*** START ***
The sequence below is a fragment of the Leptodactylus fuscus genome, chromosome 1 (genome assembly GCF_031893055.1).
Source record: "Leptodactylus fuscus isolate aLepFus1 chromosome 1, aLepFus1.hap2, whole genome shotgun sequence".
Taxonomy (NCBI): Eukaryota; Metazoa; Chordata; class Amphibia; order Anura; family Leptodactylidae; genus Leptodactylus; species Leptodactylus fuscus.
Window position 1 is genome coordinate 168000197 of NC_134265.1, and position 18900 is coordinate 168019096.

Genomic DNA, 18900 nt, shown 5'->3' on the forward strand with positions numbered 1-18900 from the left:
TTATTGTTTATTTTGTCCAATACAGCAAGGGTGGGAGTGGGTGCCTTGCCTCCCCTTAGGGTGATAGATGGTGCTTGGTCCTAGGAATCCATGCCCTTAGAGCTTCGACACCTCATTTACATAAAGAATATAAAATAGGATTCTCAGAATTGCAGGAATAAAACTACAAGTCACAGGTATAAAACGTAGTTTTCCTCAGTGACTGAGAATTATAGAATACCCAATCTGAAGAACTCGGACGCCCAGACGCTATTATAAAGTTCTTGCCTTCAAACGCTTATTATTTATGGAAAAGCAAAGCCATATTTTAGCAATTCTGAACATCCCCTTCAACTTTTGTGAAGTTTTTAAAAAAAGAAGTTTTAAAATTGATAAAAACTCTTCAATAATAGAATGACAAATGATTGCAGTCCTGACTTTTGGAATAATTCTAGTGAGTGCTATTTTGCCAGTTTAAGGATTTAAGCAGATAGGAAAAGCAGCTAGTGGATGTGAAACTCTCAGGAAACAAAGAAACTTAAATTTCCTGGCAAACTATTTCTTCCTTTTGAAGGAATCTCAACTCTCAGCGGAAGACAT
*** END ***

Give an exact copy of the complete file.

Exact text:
The sequence below is a fragment of the Leptodactylus fuscus genome, chromosome 1 (genome assembly GCF_031893055.1).
Source record: "Leptodactylus fuscus isolate aLepFus1 chromosome 1, aLepFus1.hap2, whole genome shotgun sequence".
Taxonomy (NCBI): Eukaryota; Metazoa; Chordata; class Amphibia; order Anura; family Leptodactylidae; genus Leptodactylus; species Leptodactylus fuscus.
Window position 1 is genome coordinate 168000197 of NC_134265.1, and position 18900 is coordinate 168019096.

Genomic DNA, 18900 nt, shown 5'->3' on the forward strand with positions numbered 1-18900 from the left:
TTATTGTTTATTTTGTCCAATACAGCAAGGGTGGGAGTGGGTGCCTTGCCTCCCCTTAGGGTGATAGATGGTGCTTGGTCCTAGGAATCCATGCCCTTAGAGCTTCGACACCTCATTTACATAAAGAATATAAAATAGGATTCTCAGAATTGCAGGAATAAAACTACAAGTCACAGGTATAAAACGTAGTTTTCCTCAGTGACTGAGAATTATAGAATACCCAATCTGAAGAACTCGGACGCCCAGACGCTATTATAAAGTTCTTGCCTTCAAACGCTTATTATTTATGGAAAAGCAAAGCCATATTTTAGCAATTCTGAACATCCCCTTCAACTTTTGTGAAGTTTTTAAAAAAAGAAGTTTTAAAATTGATAAAAACTCTTCAATAATAGAATGACAAATGATTGCAGTCCTGACTTTTGGAATAATTCTAGTGAGTGCTATTTTGCCAGTTTAAGGATTTAAGCAGATAGGAAAAGCAGCTAGTGGATGTGAAACTCTCAGGAAACAAAGAAACTTAAATTTCCTGGCAAACTATTTCTTCCTTTTGAAGGAATCTCAACTCTCAGCGGAAGACAT